: Simons (R.) text & Suttner (R.) ed.

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378pp., b/w & colour illus., paperback, Johannesburg, 2004


Autobiography of communist, trade unionist and anti-apartheid activist Ray Alexander Simons.

Ray Alexander Simons (1913-2004) was born in Latvia and moved to Cape Town in 1929. In 1954, together with Helen Joseph, Lilian Ngoyi and Florence Mkhize, Simons founded the Federation of South African Women (FSAW) and was elected General Secretary. In September 1954 she was banned by the apartheid government, which forced her to resign. In the same year she was elected as one of three Natives' Representatives in Parliament, although the banning order forbade her from taking her seat.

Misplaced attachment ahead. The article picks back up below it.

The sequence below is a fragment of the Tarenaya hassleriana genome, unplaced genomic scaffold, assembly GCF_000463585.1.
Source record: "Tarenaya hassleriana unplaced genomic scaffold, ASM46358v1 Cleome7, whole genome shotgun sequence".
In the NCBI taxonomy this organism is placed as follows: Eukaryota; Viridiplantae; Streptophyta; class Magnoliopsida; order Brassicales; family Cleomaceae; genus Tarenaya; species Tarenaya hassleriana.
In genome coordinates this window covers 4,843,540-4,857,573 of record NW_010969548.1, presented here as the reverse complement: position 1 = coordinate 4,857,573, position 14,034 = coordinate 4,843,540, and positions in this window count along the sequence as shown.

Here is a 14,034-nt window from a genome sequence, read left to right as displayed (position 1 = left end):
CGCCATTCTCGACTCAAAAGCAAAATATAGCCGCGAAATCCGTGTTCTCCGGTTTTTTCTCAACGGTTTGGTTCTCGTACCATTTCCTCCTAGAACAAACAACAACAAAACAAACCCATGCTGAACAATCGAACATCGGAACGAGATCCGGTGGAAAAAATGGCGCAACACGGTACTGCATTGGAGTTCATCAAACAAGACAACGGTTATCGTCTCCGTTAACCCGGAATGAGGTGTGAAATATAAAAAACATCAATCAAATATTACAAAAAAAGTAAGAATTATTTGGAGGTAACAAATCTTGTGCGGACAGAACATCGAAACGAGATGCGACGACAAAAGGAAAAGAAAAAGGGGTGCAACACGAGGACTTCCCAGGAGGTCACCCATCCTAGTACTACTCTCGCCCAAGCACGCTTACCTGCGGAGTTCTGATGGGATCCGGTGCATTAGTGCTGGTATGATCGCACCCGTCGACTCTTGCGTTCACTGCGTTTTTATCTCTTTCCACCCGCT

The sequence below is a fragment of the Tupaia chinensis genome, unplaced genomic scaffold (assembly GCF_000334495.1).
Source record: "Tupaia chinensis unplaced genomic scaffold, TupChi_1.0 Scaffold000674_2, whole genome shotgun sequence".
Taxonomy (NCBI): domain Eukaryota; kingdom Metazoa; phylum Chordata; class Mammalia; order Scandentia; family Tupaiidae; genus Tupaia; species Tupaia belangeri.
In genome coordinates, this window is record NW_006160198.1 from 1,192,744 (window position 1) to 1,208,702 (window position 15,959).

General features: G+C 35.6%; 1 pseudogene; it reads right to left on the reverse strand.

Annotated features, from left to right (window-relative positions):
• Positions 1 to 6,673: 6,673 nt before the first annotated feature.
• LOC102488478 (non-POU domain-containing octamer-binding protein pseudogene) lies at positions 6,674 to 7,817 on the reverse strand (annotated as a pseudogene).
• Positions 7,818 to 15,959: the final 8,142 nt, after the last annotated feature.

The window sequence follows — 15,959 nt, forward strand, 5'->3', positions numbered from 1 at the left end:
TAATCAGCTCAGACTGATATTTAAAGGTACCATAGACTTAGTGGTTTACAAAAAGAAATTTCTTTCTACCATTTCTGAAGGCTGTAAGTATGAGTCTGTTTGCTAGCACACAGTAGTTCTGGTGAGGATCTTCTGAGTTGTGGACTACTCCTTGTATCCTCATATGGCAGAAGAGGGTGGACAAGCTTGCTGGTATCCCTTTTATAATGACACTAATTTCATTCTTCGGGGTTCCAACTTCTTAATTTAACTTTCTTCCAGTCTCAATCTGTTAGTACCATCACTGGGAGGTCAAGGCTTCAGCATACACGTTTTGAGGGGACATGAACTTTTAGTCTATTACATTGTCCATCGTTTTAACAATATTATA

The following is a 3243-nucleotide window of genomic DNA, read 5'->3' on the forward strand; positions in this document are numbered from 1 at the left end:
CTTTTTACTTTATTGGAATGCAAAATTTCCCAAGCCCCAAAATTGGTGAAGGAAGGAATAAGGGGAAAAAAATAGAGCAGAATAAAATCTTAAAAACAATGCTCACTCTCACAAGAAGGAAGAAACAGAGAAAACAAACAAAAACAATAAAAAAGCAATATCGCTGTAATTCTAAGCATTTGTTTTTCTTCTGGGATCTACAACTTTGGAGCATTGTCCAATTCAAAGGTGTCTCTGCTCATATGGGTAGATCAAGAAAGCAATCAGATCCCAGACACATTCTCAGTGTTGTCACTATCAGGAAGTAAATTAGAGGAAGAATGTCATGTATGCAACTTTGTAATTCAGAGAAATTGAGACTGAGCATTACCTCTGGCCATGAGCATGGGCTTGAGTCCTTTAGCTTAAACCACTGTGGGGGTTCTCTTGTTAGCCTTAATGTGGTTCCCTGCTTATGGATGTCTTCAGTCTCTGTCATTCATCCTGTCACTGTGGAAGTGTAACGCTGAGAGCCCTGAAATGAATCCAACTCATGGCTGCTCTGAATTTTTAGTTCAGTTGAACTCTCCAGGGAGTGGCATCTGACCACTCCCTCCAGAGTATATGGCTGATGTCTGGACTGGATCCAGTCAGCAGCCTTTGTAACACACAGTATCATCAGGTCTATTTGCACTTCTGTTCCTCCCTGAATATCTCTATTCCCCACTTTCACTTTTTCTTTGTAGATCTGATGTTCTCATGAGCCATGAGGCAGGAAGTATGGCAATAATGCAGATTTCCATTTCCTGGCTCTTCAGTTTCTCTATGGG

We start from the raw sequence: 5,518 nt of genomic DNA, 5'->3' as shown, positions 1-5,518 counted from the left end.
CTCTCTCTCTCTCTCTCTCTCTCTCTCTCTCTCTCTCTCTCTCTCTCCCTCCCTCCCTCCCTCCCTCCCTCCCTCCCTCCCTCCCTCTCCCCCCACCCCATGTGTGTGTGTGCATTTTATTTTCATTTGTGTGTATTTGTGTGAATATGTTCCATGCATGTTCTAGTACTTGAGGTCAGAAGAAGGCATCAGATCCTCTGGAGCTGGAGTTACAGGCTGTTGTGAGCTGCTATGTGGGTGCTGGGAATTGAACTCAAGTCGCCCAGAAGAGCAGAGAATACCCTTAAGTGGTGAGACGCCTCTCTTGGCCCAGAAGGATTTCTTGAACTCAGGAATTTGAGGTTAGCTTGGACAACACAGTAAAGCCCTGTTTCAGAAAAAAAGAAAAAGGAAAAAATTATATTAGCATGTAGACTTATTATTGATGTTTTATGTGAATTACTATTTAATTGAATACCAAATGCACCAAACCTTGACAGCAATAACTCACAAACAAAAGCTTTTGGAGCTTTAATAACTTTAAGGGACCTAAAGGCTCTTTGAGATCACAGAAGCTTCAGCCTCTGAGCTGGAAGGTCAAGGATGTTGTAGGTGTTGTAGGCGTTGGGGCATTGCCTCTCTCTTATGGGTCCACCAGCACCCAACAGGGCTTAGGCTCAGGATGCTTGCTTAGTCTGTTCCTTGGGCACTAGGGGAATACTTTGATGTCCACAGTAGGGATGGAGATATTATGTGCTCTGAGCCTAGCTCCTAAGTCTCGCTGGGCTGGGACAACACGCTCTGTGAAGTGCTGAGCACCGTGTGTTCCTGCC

In 1965, she and her husband Jack Simons went into exile in Zambia. She co-authored the book, Class and Colour in South Africa, 1850–1950 with Jack Simons and worked for the International Labour Organisation and the ANC. They returned to South Africa in 1990.


"Charting as it does the life of a legendary personality, this is a cumulatively powerful piece of work." Thomas Karis, chief author and editor of From Protest to Challenge: a documentary history of African politics in South Africa 1882-1964